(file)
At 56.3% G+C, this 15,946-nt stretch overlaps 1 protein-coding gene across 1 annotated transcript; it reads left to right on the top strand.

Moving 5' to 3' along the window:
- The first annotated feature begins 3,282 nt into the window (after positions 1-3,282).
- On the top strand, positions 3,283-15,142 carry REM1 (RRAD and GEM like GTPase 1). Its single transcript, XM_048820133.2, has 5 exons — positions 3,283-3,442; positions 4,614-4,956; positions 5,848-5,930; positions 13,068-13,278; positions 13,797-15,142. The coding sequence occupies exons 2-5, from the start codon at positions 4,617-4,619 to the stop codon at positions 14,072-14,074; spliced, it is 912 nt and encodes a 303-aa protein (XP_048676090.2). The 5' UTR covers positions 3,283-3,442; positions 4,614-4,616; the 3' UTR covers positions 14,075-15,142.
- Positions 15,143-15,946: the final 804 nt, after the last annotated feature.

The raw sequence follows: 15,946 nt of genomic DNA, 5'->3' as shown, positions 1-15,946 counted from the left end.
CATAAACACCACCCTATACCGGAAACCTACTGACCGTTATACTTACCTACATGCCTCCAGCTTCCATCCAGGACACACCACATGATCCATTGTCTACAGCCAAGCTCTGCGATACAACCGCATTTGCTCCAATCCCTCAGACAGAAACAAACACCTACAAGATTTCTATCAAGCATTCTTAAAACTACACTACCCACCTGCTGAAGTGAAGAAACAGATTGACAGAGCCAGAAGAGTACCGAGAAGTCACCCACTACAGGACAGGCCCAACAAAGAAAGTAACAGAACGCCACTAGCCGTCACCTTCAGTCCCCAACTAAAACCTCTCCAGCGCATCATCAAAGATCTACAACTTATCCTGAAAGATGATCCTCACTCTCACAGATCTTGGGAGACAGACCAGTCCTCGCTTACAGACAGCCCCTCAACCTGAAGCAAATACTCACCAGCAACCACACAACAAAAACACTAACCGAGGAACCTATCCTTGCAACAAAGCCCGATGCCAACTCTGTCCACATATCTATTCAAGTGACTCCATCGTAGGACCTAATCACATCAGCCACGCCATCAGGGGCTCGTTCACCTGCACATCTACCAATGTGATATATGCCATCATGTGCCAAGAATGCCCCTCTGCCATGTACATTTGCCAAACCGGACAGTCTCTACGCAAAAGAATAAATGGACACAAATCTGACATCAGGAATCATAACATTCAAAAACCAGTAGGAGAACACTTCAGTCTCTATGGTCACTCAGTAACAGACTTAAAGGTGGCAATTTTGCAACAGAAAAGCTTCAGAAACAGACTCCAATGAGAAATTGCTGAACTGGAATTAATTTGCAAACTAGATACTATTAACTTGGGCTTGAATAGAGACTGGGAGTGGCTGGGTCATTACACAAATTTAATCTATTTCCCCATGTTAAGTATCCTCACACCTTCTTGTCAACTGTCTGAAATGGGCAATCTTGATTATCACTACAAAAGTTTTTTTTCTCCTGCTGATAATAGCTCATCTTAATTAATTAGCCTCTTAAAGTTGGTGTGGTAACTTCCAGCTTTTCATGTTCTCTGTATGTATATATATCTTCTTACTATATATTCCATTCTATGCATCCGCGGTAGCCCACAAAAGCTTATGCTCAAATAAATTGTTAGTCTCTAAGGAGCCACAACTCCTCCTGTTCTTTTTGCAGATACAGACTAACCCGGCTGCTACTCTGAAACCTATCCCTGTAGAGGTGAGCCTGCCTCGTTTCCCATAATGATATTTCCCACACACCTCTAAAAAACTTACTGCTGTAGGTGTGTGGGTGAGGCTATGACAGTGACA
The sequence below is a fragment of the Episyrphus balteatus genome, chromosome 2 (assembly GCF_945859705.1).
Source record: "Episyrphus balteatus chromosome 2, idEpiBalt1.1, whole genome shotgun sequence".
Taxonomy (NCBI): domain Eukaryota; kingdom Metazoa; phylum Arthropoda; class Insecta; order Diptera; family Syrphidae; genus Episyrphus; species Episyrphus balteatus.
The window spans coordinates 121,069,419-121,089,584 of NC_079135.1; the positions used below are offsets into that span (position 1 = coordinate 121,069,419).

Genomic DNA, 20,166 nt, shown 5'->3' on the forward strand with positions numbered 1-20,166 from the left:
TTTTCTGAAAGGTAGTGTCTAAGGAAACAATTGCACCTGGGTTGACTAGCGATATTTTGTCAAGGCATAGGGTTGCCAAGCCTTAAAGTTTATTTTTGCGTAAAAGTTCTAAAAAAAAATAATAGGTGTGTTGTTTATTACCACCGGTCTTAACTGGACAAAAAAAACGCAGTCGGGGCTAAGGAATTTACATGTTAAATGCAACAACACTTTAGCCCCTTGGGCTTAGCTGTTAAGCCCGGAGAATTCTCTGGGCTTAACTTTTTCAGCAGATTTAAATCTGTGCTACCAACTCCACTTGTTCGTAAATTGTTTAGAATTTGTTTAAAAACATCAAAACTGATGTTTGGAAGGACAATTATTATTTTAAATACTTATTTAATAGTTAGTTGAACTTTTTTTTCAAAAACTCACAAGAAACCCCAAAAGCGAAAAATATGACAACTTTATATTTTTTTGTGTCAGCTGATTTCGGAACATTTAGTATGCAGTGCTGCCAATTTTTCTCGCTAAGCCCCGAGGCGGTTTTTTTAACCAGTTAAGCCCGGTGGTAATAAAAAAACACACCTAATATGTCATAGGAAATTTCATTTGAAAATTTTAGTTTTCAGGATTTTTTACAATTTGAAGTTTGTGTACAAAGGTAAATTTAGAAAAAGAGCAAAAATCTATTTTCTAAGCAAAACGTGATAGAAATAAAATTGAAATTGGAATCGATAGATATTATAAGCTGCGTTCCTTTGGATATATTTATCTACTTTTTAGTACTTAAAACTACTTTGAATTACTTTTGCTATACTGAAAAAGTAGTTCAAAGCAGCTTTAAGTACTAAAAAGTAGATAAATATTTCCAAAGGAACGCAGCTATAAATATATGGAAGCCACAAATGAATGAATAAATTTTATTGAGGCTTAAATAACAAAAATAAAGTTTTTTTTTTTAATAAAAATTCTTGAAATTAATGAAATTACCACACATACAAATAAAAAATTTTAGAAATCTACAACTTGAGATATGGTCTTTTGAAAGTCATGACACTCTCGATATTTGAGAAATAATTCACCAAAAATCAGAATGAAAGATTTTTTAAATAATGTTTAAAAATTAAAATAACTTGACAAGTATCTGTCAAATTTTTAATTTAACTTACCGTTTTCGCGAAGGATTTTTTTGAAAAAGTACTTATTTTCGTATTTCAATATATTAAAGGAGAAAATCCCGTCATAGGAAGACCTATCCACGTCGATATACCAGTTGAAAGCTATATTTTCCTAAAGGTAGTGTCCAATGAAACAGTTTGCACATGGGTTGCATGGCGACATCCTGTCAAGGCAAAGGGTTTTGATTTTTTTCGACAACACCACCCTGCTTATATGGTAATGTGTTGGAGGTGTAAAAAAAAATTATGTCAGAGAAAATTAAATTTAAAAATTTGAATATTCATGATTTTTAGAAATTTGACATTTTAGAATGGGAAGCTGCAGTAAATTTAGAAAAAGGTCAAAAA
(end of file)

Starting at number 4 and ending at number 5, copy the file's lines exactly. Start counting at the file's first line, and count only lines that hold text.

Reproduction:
- On the top strand, positions 3,283-15,142 carry REM1 (RRAD and GEM like GTPase 1). Its single transcript, XM_048820133.2, has 5 exons — positions 3,283-3,442; positions 4,614-4,956; positions 5,848-5,930; positions 13,068-13,278; positions 13,797-15,142. The coding sequence occupies exons 2-5, from the start codon at positions 4,617-4,619 to the stop codon at positions 14,072-14,074; spliced, it is 912 nt and encodes a 303-aa protein (XP_048676090.2). The 5' UTR covers positions 3,283-3,442; positions 4,614-4,616; the 3' UTR covers positions 14,075-15,142.
- Positions 15,143-15,946: the final 804 nt, after the last annotated feature.